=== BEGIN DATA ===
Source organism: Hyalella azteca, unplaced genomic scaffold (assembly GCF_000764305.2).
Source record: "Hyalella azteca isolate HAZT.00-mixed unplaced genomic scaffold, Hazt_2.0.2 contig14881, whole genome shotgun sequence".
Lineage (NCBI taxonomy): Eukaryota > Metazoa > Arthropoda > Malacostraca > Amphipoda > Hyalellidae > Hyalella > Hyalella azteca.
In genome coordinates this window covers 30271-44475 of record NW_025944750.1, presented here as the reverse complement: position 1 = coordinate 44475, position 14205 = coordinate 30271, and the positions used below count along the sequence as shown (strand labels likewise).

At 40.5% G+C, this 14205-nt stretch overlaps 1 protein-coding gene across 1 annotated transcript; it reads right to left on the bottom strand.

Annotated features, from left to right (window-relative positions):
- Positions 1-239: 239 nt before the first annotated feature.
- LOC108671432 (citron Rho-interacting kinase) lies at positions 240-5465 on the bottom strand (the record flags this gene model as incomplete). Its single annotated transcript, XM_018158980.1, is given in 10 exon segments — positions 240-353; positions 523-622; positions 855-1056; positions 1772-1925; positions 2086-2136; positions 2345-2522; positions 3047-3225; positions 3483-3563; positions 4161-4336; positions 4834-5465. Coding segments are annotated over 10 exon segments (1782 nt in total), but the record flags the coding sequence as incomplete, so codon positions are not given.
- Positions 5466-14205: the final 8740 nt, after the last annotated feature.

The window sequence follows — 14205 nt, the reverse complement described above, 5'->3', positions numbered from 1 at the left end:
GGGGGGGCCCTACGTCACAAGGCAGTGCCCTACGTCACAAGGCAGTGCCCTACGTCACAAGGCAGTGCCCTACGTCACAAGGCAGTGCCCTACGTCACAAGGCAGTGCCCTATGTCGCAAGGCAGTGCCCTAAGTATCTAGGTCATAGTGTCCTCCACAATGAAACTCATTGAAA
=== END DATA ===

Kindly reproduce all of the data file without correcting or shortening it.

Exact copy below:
Source organism: Hyalella azteca, unplaced genomic scaffold (assembly GCF_000764305.2).
Source record: "Hyalella azteca isolate HAZT.00-mixed unplaced genomic scaffold, Hazt_2.0.2 contig14881, whole genome shotgun sequence".
Lineage (NCBI taxonomy): Eukaryota > Metazoa > Arthropoda > Malacostraca > Amphipoda > Hyalellidae > Hyalella > Hyalella azteca.
In genome coordinates this window covers 30271-44475 of record NW_025944750.1, presented here as the reverse complement: position 1 = coordinate 44475, position 14205 = coordinate 30271, and the positions used below count along the sequence as shown (strand labels likewise).

At 40.5% G+C, this 14205-nt stretch overlaps 1 protein-coding gene across 1 annotated transcript; it reads right to left on the bottom strand.

Annotated features, from left to right (window-relative positions):
- Positions 1-239: 239 nt before the first annotated feature.
- LOC108671432 (citron Rho-interacting kinase) lies at positions 240-5465 on the bottom strand (the record flags this gene model as incomplete). Its single annotated transcript, XM_018158980.1, is given in 10 exon segments — positions 240-353; positions 523-622; positions 855-1056; positions 1772-1925; positions 2086-2136; positions 2345-2522; positions 3047-3225; positions 3483-3563; positions 4161-4336; positions 4834-5465. Coding segments are annotated over 10 exon segments (1782 nt in total), but the record flags the coding sequence as incomplete, so codon positions are not given.
- Positions 5466-14205: the final 8740 nt, after the last annotated feature.

The window sequence follows — 14205 nt, the reverse complement described above, 5'->3', positions numbered from 1 at the left end:
GGGGGGGCCCTACGTCACAAGGCAGTGCCCTACGTCACAAGGCAGTGCCCTACGTCACAAGGCAGTGCCCTACGTCACAAGGCAGTGCCCTACGTCACAAGGCAGTGCCCTATGTCGCAAGGCAGTGCCCTAAGTATCTAGGTCATAGTGTCCTCCACAATGAAACTCATTGAAA